argue, steal and lust. How can this
machane realize the vision of Sinai?
The answer lies in the complex nature of the machane. There is actually a
machane within a machane.
At the center we find the divine camp, the machane ha-Shekhina,
containing the Mishkan and the Kohanim, which serve as a force of
sanctity and purity. Although this
camp enjoys a certain amount of separation and distance to nurture a spiritual
idea, it must not be totally cut off from the rest of the nation. The Kohanim are charged with
influencing and affecting machane Yisrael.
This allows machane Yisrael to achieve its goal while retaining
and redeeming its human character – not by negating it.
Situations of gezel ha-ger and sota will occur; civil and domestic
tensions are inherent to any human society. However, the Kohanim and the
Mishkan will deal with these issues by educating, influencing and
training. They will try to instill a
new set of values and re-adjust priorities. They will attempt to nurture and
inspire a “goy kadosh.”
IV. The Nazir Section
The juxtaposition of the nazir section immediately following the sota
segment was explained by our Sages:
Rebbi says: Why was the parasha of nazir placed adjacent
to the parasha of sota? In order to tell you that whoever sees a
sota in her humiliation should abstain from wine.
On the surface level, it seems that nazir really does not belong in
Bamibar at all; it was placed there only to be alongside sota.
However, based on our explanation of the location of the segments of gezel
ha-ger and sota, we might argue that there is an inherent connection
between nazir and the establishment of machane Yisrael. We suggested that segments of
gezel ha-ger and sota deal with machane Yisrael as a whole and
the role of the kohen in educating and influencing its members. Perhaps the nazir section
deals with the opposite phenomenon.
After all, Rebbi claimed that nazir is a result of seeing the humiliation
of a sota. Might the nazir
be a member of machane Yisrael who feels vulnerable when exposed to the
passions and pressures of normal society? Wasn't it this vulnerability that
motivated the famous nazir who came before Shimon the Righteous?
Shimon the Righteous said: In all my life, I never ate of the
guilt-offering of a nazir except in one instance. There was a man who
came to me from the South. He had
beautiful eyes and handsome features with his locks heaped into curls. I asked him, “Why, my son, did you
resolve to destroy this beautiful hair?" He answered, "In my native town, I was
my father's shepherd, and, upon going down to draw water from the well, I saw my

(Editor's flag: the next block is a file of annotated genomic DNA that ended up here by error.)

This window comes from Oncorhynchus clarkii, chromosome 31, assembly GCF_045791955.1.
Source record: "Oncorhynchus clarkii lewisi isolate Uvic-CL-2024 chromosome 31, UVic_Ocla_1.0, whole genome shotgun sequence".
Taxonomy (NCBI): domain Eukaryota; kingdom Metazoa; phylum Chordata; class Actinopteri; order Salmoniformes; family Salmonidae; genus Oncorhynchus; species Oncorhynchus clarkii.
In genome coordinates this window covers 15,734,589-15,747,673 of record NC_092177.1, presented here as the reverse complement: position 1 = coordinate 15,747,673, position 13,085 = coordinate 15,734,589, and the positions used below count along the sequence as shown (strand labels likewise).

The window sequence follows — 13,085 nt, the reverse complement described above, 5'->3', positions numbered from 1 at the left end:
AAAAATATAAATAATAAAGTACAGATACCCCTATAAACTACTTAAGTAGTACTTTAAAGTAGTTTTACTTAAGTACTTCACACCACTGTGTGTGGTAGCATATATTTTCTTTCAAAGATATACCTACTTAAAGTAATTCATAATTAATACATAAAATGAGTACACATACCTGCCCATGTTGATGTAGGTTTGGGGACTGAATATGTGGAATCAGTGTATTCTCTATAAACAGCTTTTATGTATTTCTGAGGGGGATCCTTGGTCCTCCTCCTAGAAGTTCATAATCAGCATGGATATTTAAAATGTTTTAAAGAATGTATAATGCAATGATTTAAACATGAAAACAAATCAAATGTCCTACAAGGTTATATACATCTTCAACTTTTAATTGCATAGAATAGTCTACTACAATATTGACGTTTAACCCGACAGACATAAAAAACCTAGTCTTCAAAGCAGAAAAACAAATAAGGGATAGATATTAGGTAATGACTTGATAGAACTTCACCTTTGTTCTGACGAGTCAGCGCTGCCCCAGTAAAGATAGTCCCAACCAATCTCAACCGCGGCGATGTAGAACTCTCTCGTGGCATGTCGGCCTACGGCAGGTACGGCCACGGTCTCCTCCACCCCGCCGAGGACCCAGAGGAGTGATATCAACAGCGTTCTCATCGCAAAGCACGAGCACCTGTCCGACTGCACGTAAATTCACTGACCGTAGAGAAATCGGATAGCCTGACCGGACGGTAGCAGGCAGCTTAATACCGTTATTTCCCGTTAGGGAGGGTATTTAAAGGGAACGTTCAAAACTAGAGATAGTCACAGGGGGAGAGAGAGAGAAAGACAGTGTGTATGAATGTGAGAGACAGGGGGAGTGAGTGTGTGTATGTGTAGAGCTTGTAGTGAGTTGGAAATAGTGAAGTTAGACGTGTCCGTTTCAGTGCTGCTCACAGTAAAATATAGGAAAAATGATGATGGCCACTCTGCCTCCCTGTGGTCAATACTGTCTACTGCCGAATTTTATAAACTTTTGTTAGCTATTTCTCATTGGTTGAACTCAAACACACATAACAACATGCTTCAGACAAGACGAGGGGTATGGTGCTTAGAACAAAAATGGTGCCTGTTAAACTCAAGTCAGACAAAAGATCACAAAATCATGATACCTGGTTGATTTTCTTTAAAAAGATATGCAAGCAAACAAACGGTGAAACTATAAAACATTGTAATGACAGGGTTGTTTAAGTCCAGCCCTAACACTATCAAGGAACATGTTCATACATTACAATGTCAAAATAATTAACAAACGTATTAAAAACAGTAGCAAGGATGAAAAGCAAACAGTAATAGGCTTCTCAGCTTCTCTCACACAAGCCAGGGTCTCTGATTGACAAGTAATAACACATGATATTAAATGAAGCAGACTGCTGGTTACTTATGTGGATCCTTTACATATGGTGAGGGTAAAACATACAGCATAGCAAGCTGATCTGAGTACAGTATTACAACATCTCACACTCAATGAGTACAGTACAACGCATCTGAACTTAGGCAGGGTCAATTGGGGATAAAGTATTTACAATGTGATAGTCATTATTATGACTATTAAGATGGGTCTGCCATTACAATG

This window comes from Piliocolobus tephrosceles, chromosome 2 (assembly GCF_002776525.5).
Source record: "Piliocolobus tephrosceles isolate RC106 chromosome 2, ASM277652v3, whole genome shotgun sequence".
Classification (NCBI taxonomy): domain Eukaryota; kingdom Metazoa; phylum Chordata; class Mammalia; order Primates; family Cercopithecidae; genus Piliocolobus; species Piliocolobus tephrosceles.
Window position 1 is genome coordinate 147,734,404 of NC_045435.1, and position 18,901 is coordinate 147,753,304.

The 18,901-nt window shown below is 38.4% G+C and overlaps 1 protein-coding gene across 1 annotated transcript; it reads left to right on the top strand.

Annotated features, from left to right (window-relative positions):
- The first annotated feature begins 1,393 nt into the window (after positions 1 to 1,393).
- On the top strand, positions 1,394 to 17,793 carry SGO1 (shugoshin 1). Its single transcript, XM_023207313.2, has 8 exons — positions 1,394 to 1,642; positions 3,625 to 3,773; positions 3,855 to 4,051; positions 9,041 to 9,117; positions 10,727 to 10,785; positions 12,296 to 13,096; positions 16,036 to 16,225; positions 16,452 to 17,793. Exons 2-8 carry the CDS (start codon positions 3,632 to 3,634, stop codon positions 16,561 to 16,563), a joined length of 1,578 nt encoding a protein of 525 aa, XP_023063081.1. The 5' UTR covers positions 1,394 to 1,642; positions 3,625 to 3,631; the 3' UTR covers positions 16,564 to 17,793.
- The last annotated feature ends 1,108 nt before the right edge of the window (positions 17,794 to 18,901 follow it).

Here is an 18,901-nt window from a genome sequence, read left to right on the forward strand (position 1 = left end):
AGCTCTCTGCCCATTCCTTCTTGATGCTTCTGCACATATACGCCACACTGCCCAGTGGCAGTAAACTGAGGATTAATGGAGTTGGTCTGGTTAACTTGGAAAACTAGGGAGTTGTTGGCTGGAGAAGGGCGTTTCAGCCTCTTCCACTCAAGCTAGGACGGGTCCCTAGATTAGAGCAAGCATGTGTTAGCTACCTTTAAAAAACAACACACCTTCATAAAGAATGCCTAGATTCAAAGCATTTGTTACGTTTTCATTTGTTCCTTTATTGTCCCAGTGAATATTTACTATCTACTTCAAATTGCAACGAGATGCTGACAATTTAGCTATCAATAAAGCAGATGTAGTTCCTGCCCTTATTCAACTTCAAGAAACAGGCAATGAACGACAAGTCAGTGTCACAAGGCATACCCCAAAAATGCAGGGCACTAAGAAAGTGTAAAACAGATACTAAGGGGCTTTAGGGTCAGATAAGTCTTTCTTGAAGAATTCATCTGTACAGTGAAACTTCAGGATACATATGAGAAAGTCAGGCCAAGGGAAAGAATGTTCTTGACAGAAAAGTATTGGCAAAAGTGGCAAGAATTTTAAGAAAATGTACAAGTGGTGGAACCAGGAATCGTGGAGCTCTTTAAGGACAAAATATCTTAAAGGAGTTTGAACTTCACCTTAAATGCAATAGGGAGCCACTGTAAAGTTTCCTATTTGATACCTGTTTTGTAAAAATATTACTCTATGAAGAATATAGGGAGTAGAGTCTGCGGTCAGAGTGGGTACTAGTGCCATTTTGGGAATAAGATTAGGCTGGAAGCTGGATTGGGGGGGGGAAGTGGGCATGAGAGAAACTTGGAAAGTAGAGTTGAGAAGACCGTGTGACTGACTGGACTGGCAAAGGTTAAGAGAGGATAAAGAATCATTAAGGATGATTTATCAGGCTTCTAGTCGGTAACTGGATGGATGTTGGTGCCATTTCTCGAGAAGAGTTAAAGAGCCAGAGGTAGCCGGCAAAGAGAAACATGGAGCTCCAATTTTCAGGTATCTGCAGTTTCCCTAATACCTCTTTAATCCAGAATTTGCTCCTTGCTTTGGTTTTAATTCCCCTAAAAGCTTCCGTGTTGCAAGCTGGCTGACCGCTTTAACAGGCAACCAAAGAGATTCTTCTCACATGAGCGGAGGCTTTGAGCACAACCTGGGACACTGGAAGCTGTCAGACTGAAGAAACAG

reflection. My urge leaped within me
and my evil inclination assailed me, seeking to cause my ruin, and so I said to
it: 'Empty one! Why are you proud over a world that is not your own? For your
end is but worms and maggots. I swear that I shall shear these locks to the
glory of Heaven!’” Then I rose and kissed him upon his head and said to him,
"May there be many nazirites such as you in Yisrael! Of one such as yourself does the
pasuk say, 'A man or a woman who shall pronounce a special vow of a nazir,
to consecrate themselves to Hashem.'"(Nedarim 9b).
The nazir is uncomfortable with his position as a member of machane
Yisrael, where he is exposed to passions and pressures typical of normal
society. He decides to consecrate himself to Hashem, choosing a path that is
similar to that of a kohen gadol. Just like a kohen gadol cannot
become tamei even if his father or mother passes away (see Vayikra
21: 11-12), the same is true of a nazir:
All the days that he consecrates himself unto Hashem he shall not come near to a
dead body. He shall not make himself
unclean for his father, or for his mother, for his brother, or for his sister,
when they die. (Bamidbar 6:6-7).
Regarding both the nazir and the kohen gadol, the
Torah refers to a “nezer” (crown).
Apparently, the nazir
prefers the paradigm of the
kohen gadol, who resides within machane ha-Shekhina, removed from the
tensions and strife of machane Yisrael.
Again, we witness a halakhic parasha whose subject is the relationship of
the machanot. Due to certain pressures, the nazir tries to cross
the boundaries separating the various camps.
The Torah sanctions the institution of nazir, but only on an
individual basis, and only for a limited period of time.
In summary, the subdivisions that exist within machane Yisrael are not
meant to separate, but to elevate. Therefore, interaction between these various
sub-camps is essential. The three halakhic segments that we discussed, gezel
ha-ger, sota and nazir, all describe various aspects of the
interaction between the Kohanim and the machane Yisrael. The
section concludes with birkhat Kohanim, in which the Kohanim are
commanded to bless the people: “And you shall place My name on Bnei Yisrael
and I will bless them.”